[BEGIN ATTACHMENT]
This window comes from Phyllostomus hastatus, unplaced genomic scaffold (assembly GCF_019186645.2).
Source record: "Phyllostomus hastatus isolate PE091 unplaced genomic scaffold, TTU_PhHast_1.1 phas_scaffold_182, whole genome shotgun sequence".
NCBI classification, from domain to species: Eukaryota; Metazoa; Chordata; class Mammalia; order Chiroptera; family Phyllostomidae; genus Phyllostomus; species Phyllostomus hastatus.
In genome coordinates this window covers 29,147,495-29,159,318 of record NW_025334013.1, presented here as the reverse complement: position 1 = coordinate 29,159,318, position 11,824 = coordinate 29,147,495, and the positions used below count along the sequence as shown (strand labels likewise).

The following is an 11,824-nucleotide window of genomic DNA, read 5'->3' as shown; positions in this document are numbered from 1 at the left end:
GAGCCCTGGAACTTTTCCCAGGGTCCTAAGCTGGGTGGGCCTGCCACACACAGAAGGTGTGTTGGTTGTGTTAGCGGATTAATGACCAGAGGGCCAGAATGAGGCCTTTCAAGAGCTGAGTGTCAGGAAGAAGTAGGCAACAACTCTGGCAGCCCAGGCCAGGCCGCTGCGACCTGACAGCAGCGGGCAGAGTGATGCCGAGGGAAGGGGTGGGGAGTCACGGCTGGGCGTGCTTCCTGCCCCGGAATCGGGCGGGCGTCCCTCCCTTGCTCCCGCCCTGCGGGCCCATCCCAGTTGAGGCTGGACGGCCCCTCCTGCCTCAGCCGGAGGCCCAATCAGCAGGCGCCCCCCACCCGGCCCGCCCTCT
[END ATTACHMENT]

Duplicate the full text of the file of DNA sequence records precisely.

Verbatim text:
This window comes from Phyllostomus hastatus, unplaced genomic scaffold (assembly GCF_019186645.2).
Source record: "Phyllostomus hastatus isolate PE091 unplaced genomic scaffold, TTU_PhHast_1.1 phas_scaffold_182, whole genome shotgun sequence".
NCBI classification, from domain to species: Eukaryota; Metazoa; Chordata; class Mammalia; order Chiroptera; family Phyllostomidae; genus Phyllostomus; species Phyllostomus hastatus.
In genome coordinates this window covers 29,147,495-29,159,318 of record NW_025334013.1, presented here as the reverse complement: position 1 = coordinate 29,159,318, position 11,824 = coordinate 29,147,495, and the positions used below count along the sequence as shown (strand labels likewise).

The following is an 11,824-nucleotide window of genomic DNA, read 5'->3' as shown; positions in this document are numbered from 1 at the left end:
GAGCCCTGGAACTTTTCCCAGGGTCCTAAGCTGGGTGGGCCTGCCACACACAGAAGGTGTGTTGGTTGTGTTAGCGGATTAATGACCAGAGGGCCAGAATGAGGCCTTTCAAGAGCTGAGTGTCAGGAAGAAGTAGGCAACAACTCTGGCAGCCCAGGCCAGGCCGCTGCGACCTGACAGCAGCGGGCAGAGTGATGCCGAGGGAAGGGGTGGGGAGTCACGGCTGGGCGTGCTTCCTGCCCCGGAATCGGGCGGGCGTCCCTCCCTTGCTCCCGCCCTGCGGGCCCATCCCAGTTGAGGCTGGACGGCCCCTCCTGCCTCAGCCGGAGGCCCAATCAGCAGGCGCCCCCCACCCGGCCCGCCCTCT